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Artists improvise to a Wesley Hymn performed by Ellen Gerdes and Dave Burrell during Germaine Ingram's Where Heaven’s Dew Divides, a project that grew out of her Discovery Grant. Photo Nathea Lee.

Embodying History: Conversation and Reflections

Embodying History: Conversation and Reflections

Artists improvise to a Wesley Hymn performed by Ellen Gerdes and Dave Burrell during Germaine Ingram’s Where Heaven’s Dew Divides, a project that grew out of her Discovery Grant. Photo Nathea Lee.

From 2011 to 2013, The Pew Center for Arts & Heritage embarked on an interdisciplinary research project between dancers and historians that explored alternative ways of interpreting historic sites. Performance director Bill Bissell and Exhibitions & Public Interpretation director Bill Adair led the project. In the following conversation, conducted at the Center’s office in May 2014, they talk about the project’s origins and outcomes, and how embracing a state of “not-knowing” provides learning opportunities for practitioners and grantmakers alike. Following this conversation, three of the project’s participants reflect on their experience.

You arrive at the Betsy Ross House in Center City Philadelphia. It is Wednesday afternoon. A tour guide whisks you inside and asks you to join four other people who are lying down on their sides in a small room. The room appears to be an orientation gallery. The floor is soft. You are facing a large man’s back, so you roll back to look up at the walls and how they join the low ceiling. From your vantage point you can’t read the wall texts. You hear the breathing of someone who is startlingly close behind you. You smell floor wax.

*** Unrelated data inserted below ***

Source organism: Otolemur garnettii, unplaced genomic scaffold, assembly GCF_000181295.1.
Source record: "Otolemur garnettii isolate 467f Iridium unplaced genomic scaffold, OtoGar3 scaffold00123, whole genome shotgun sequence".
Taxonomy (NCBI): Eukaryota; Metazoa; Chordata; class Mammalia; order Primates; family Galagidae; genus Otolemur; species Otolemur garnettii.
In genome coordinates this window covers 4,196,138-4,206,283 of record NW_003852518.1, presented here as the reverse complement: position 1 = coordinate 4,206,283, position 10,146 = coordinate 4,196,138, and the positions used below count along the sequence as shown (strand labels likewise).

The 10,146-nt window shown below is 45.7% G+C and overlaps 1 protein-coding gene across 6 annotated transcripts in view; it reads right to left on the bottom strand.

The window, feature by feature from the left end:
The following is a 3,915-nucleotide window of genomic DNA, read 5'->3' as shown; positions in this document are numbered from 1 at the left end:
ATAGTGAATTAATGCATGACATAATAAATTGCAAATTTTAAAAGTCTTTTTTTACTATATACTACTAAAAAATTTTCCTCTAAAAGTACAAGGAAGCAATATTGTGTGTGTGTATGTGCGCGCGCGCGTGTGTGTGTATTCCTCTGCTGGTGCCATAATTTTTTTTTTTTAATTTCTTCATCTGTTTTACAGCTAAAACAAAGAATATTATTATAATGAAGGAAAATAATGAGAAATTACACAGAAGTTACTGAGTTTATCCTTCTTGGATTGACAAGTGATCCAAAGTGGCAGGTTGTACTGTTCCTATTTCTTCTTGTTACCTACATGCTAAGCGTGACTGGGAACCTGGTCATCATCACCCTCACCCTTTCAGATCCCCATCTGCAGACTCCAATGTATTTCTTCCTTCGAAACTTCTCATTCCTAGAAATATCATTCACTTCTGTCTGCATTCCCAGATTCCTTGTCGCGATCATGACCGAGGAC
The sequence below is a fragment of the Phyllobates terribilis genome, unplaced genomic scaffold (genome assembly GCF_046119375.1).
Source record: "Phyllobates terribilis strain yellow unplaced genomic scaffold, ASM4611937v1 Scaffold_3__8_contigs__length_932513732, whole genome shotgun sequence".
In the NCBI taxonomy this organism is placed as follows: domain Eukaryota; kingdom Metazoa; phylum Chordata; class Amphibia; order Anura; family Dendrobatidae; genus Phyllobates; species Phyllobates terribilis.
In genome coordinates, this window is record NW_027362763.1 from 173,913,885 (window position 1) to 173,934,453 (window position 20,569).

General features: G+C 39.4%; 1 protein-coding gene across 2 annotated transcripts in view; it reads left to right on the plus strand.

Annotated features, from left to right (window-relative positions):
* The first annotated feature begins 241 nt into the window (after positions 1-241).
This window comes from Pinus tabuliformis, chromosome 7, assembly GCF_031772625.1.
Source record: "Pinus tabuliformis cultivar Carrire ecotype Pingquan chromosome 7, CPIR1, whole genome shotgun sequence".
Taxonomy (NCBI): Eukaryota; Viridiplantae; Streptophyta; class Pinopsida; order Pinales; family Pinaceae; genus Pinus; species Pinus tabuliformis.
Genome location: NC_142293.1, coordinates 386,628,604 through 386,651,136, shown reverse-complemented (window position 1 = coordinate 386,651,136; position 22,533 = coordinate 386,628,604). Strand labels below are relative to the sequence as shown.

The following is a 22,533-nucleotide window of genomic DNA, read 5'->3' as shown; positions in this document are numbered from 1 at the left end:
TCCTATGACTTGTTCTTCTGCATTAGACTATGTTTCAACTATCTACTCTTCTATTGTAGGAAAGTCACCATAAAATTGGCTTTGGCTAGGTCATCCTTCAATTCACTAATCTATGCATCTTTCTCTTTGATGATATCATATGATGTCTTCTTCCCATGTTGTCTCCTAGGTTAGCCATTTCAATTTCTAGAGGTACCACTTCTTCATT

BILL ADAIR: You approached me about working on this project together. What were your original thoughts?

BILL BISSELL: Well, I remember thinking very pragmatically about how the training provided to dance artists could yield applications in other fields, therefore providing alternative sources of employment for them. I was particularly focused on the experience they have with space and flow.

BA: And I remember being intrigued at the idea of having dancers and choreographers interact with historic sites. The way contemporary visitors move through historic sites is something that public historians think about very little. So right away we started talking about using kinesthetic knowledge for historic site interpretation.

BB: You led us there fairly quickly. I remember you saying, “If you lay on your back alongside the antique chest, what would the room look like? Do we ever explore the physicality of these rooms from different vantage points?”

So we conceived of a project that would bring together dancers, choreographers, curators, educators, and other historic site staff. It wasn’t about incubating actual performances but rather about investigating the tools of performance to re-see space and re-think the past.

BA: From the start, we assumed that communication might be difficult between dancers and historians, and we were right.

BB: Yes, we all had to acknowledge differing levels of consciousness and how consciousness is deployed. For example, for our first group meeting, we visited Elfreth’s Alley in Old City, the oldest extant street in America. The impulse of the dancers was to process the environment as a site for performance. And the historians wanted to learn the stories or understand the context of what was happening—

BA: Verbally.